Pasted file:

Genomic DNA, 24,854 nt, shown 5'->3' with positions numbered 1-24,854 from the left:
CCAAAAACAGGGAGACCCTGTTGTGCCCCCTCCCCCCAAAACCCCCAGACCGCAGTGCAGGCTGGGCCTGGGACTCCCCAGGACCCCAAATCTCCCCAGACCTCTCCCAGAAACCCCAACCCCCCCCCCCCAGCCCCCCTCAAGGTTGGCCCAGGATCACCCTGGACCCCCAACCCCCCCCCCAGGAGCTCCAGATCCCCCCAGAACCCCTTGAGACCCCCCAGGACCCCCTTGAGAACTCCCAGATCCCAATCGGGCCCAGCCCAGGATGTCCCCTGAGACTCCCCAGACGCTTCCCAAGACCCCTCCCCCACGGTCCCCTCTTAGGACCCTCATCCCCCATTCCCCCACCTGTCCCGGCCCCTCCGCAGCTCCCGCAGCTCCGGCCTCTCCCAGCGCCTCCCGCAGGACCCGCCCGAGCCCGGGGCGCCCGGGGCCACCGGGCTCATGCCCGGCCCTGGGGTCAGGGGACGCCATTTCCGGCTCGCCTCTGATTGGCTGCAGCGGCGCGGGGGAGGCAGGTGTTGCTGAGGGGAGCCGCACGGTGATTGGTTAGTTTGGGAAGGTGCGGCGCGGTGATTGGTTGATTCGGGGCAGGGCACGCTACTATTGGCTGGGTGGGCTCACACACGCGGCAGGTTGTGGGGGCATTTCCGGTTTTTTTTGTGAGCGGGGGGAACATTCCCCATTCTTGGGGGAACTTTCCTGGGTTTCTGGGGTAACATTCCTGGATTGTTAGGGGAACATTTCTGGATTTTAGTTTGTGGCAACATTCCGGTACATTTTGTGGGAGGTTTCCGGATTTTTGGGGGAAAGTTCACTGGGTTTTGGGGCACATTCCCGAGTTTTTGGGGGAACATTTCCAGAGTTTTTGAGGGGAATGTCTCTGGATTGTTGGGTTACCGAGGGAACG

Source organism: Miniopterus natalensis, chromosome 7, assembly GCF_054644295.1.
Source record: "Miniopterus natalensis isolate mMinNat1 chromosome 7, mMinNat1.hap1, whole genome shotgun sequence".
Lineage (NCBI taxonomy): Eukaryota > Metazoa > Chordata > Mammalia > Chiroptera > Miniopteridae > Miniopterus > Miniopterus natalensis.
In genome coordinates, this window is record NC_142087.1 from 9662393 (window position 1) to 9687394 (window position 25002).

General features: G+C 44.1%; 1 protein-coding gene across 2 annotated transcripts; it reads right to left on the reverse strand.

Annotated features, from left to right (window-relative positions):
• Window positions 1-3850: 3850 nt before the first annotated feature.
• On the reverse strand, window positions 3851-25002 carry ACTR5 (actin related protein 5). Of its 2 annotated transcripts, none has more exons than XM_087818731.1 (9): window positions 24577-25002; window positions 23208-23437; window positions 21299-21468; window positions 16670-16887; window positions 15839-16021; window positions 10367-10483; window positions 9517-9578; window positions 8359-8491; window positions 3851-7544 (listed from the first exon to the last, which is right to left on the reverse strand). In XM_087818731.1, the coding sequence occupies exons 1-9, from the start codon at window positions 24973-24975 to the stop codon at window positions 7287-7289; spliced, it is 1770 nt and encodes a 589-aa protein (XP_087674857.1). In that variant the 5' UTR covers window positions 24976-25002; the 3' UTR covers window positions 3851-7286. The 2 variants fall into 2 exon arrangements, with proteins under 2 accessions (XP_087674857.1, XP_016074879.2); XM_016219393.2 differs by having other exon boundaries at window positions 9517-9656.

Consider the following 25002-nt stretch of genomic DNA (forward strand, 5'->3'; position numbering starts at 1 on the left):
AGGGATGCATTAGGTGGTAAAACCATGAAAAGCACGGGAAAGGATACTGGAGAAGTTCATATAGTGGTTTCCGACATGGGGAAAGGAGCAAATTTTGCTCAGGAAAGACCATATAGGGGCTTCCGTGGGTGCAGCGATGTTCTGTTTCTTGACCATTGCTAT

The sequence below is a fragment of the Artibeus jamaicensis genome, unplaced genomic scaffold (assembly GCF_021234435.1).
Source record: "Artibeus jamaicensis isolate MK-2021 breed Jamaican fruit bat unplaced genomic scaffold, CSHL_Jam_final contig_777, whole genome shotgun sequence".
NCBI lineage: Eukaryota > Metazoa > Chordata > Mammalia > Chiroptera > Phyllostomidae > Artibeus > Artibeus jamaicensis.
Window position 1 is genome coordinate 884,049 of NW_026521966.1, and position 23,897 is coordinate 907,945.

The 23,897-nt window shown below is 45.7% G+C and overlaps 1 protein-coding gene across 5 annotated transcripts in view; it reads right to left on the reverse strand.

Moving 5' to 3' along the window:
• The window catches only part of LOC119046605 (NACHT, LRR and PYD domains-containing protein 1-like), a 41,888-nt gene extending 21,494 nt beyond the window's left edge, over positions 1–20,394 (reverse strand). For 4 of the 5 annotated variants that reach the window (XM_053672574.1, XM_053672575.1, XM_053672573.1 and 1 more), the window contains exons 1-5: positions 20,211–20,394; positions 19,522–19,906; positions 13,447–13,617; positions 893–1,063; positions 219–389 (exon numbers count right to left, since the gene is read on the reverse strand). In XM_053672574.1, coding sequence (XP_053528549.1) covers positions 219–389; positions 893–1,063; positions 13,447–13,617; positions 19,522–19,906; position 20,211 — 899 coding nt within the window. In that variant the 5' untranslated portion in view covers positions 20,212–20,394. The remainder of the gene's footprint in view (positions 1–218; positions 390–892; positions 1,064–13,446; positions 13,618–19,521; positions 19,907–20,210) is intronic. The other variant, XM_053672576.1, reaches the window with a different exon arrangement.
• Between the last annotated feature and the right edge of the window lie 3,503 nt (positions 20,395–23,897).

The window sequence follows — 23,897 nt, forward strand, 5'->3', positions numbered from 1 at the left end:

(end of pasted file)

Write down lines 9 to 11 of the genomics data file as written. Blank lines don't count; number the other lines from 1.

• Window positions 1-3850: 3850 nt before the first annotated feature.
• On the reverse strand, window positions 3851-25002 carry ACTR5 (actin related protein 5). Of its 2 annotated transcripts, none has more exons than XM_087818731.1 (9): window positions 24577-25002; window positions 23208-23437; window positions 21299-21468; window positions 16670-16887; window positions 15839-16021; window positions 10367-10483; window positions 9517-9578; window positions 8359-8491; window positions 3851-7544 (listed from the first exon to the last, which is right to left on the reverse strand). In XM_087818731.1, the coding sequence occupies exons 1-9, from the start codon at window positions 24973-24975 to the stop codon at window positions 7287-7289; spliced, it is 1770 nt and encodes a 589-aa protein (XP_087674857.1). In that variant the 5' UTR covers window positions 24976-25002; the 3' UTR covers window positions 3851-7286. The 2 variants fall into 2 exon arrangements, with proteins under 2 accessions (XP_087674857.1, XP_016074879.2); XM_016219393.2 differs by having other exon boundaries at window positions 9517-9656.

Consider the following 25002-nt stretch of genomic DNA (forward strand, 5'->3'; position numbering starts at 1 on the left):